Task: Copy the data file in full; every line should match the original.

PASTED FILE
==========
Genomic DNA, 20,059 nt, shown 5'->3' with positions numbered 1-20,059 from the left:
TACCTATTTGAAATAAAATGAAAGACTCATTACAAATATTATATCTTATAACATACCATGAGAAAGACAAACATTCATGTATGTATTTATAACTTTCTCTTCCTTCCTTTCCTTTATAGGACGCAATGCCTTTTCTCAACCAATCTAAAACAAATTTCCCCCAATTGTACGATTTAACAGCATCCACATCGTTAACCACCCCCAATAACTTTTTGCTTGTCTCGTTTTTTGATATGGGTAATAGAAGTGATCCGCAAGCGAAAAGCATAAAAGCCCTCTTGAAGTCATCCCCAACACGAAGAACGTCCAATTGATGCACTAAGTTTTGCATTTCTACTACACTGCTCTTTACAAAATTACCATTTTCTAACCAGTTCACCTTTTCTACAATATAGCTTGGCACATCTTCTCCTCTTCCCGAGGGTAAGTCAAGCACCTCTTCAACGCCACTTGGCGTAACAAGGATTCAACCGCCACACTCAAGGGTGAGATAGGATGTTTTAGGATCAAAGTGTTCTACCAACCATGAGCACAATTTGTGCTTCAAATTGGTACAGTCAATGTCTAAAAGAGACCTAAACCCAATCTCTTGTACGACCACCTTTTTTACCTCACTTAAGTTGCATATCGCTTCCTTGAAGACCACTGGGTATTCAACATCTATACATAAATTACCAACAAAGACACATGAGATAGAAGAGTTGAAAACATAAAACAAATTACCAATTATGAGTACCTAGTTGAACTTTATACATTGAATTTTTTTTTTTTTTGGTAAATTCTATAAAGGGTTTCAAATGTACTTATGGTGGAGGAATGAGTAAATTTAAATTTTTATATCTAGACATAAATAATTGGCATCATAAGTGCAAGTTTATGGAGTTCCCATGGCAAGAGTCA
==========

Genomic DNA, 20,059 nt, shown 5'->3' with positions numbered 1-20,059 from the left:
TACCTATTTGAAATAAAATGAAAGACTCATTACAAATATTATATCTTATAACATACCATGAGAAAGACAAACATTCATGTATGTATTTATAACTTTCTCTTCCTTCCTTTCCTTTATAGGACGCAATGCCTTTTCTCAACCAATCTAAAACAAATTTCCCCCAATTGTACGATTTAACAGCATCCACATCGTTAACCACCCCCAATAACTTTTTGCTTGTCTCGTTTTTTGATATGGGTAATAGAAGTGATCCGCAAGCGAAAAGCATAAAAGCCCTCTTGAAGTCATCCCCAACACGAAGAACGTCCAATTGATGCACTAAGTTTTGCATTTCTACTACACTGCTCTTTACAAAATTACCATTTTCTAACCAGTTCACCTTTTCTACAATATAGCTTGGCACATCTTCTCCTCTTCCCGAGGGTAAGTCAAGCACCTCTTCAACGCCACTTGGCGTAACAAGGATTCAACCGCCACACTCAAGGGTGAGATAGGATGTTTTAGGATCAAAGTGTTCTACCAACCATGAGCACAATTTGTGCTTCAAATTGGTACAGTCAATGTCTAAAAGAGACCTAAACCCAATCTCTTGTACGACCACCTTTTTTACCTCACTTAAGTTGCATATCGCTTCCTTGAAGACCACTGGGTATTCAACATCTATACATAAATTACCAACAAAGACACATGAGATAGAAGAGTTGAAAACATAAAACAAATTACCAATTATGAGTACCTAGTTGAACTTTATACATTGAATTTTTTTTTTTTTTGGTAAATTCTATAAAGGGTTTCAAATGTACTTATGGTGGAGGAATGAGTAAATTTAAATTTTTATATCTAGACATAAATAATTGGCATCATAAGTGCAAGTTTATGGAGTTCCCATGGCAAGAGTCA